There is a common misconception that golf is an acronym for “gentlemen only, ladies forbidden.” While this is far from true, the statement is not so far off base. The origin of the sport itself has often been attributed to a way for gentlemen to get away from their wives and female friends. Golf has been a male-dominated sport for far longer than women have been allowed to play, and this has made it difficult for women to wedge their way into the game without confronting prejudice today.
While many women players who I’ve spoken to acknowledge and face the stereotypes men have of their game, most feel like trying to change attitudes is hopeless. “The only thing we really can do, is not pay attention and let our games show for us.” said Colleen Leveille, the only woman on the University of Georgia club team.
Nationwide stereotypes about women’s golf are hard to break, but the NCCGA and its players have a broad scope and can have an impact towards the state of women’s golf in the United States. Here are common misconceptions that need changing:
Women only play to socialize
A widespread stereotype about women golfers is that they only play golf to socialize. Adam Englehorn, our very own NCCGA Director of Campaigns, said that he often heard men describe women’s golf as “an extended social hour.” Yes, golf is a wonderful time to spend with friends and family, but women aren’t alone in taking advantage of this time to converse and meet new people. Jon Rennard, the NCCGA Coordinator for the Central Region, expressed his love for golf among other things because it enabled him to “travel and build relationships with people on the golf course.”
There are as many social golfers among men and women, just as there are competitive players of both genders. Felicita Rich and Lauren Lauterbach, two players on the Wake Forest women's golf club team, said they played golf because they “love being challenged competitively” and “compete not only against others, but also against yourself.”
Women aren’t sociable on the course
At this point, you’re probably a little confused. Yes, many men critique women players for socializing too much on the course. The opposite, however, is true as well. Often times, men will assume that women golfers will be quiet and unsociable the whole round.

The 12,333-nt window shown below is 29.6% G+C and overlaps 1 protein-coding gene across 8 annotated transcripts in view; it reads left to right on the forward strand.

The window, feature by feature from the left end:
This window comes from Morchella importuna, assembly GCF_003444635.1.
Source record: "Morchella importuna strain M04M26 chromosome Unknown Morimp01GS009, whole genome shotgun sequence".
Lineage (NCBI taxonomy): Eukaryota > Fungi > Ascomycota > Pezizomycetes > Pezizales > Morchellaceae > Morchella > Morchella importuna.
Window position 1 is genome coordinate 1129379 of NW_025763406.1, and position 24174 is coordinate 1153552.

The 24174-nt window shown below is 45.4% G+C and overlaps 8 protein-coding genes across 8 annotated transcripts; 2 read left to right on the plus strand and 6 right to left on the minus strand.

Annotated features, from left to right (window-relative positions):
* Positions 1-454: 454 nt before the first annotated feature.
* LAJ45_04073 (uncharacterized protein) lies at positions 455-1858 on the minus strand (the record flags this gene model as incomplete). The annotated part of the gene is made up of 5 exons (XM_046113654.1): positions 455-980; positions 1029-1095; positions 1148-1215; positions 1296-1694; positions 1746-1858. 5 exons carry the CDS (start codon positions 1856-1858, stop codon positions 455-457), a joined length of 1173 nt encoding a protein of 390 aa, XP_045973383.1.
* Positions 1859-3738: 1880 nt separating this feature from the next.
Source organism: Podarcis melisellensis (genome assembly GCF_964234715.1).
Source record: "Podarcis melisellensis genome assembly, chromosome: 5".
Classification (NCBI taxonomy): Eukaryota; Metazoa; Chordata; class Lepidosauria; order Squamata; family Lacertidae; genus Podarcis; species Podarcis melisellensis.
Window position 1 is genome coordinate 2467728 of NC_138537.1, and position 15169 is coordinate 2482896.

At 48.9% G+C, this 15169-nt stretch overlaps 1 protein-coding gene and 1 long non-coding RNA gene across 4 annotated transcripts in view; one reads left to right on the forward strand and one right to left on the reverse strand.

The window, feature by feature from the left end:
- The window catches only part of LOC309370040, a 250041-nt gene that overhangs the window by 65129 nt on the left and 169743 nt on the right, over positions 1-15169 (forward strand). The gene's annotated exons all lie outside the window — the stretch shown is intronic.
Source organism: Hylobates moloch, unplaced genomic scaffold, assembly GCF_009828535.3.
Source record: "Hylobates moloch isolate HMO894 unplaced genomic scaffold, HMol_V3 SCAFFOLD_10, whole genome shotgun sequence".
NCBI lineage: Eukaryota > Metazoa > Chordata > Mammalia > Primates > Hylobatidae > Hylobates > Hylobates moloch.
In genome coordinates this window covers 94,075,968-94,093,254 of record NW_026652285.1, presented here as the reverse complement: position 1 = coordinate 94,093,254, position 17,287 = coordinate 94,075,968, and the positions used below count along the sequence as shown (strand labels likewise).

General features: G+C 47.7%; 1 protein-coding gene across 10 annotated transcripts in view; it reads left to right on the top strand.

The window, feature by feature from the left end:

While in this case I will not make a generalization and say that all women enjoy talking while competing, it is much harder for them to engage in conversation in a situation that seams uncomfortable to them (a statement that can surely apply to men).
Imagine yourselves as the only woman in a regional tournament of 60+ men golfers who, most of the time, don’t understand why you are playing with them. Discretion is what most would consider their best bet in that situation. The only way to change this is to make sure that women feel welcome playing among the men.
For many, women golfers are slow and will reduce pace of play. Walking up to the tee-box to meet my round partners at my first NCCGA tournament, I overheard one whispering a little too loudly to another that I would surely add an hour to their round. Leveille has also encountered this stereotype on the course. “One of the major stereotypes that has bothered me” she said, “was that girls can’t play fast.”
We’ve all played with that one person, be it woman or man, who takes five practice swings before changing their club twice. Still, no one assumes that all players their age or gender plays with the same pace. Some men play slowly just as some play fast, the same applies to women.
Women don’t know rules (& won’t care if you break them)
Men golfers often misperceive women golfers as ignorant with regard to USGA rules and regulations. I cannot count the number of times I’ve been in tournaments where my playing partners will shoot a ball out of bounds and then just assume that I will let them drop one at the exit point.
Jamie Ehrhart, the President and one of three women on the Saint Louis University club team, recalls a tournament where players were surprised at her knowledge of hazard ruled. “They were astonished when I corrected the non-regulatory ball-drop options they gave me,” she said.
Women don’t know how to play
Last but not least, men often assume that all women golfers play more poorly than men do. Yes, it is a lot more difficult for women to field a team with all excellent players—not because they are in general worse players, but only because there are that many less to pick from. In the United States, only 19% are golfers according to the National Golf Foundation. That is also why among the 184 NCCGA teams, only one is an all-women team and just three are in the making.
Still, women who enter the men teams (co-ed teams once they join), do so because they have successfully gone through tryouts against their men peers. You might remember players like Laura Kanouse from the University of Florida who won three regional titles in 2014-2015, in a field of almost all men.
As the Fall 2015 season begins, I encourage all NCCGA players to keep misconceptions and stereotypes aside while enjoying a great round of golf. Let’s make our niche of non-varsity collegiate golf a welcoming and competitive environment for all!
**Olivia de Fouchier is NCCGA's 2015 Director of Women's Golf, and former President of the Wake Forest women's golf club team.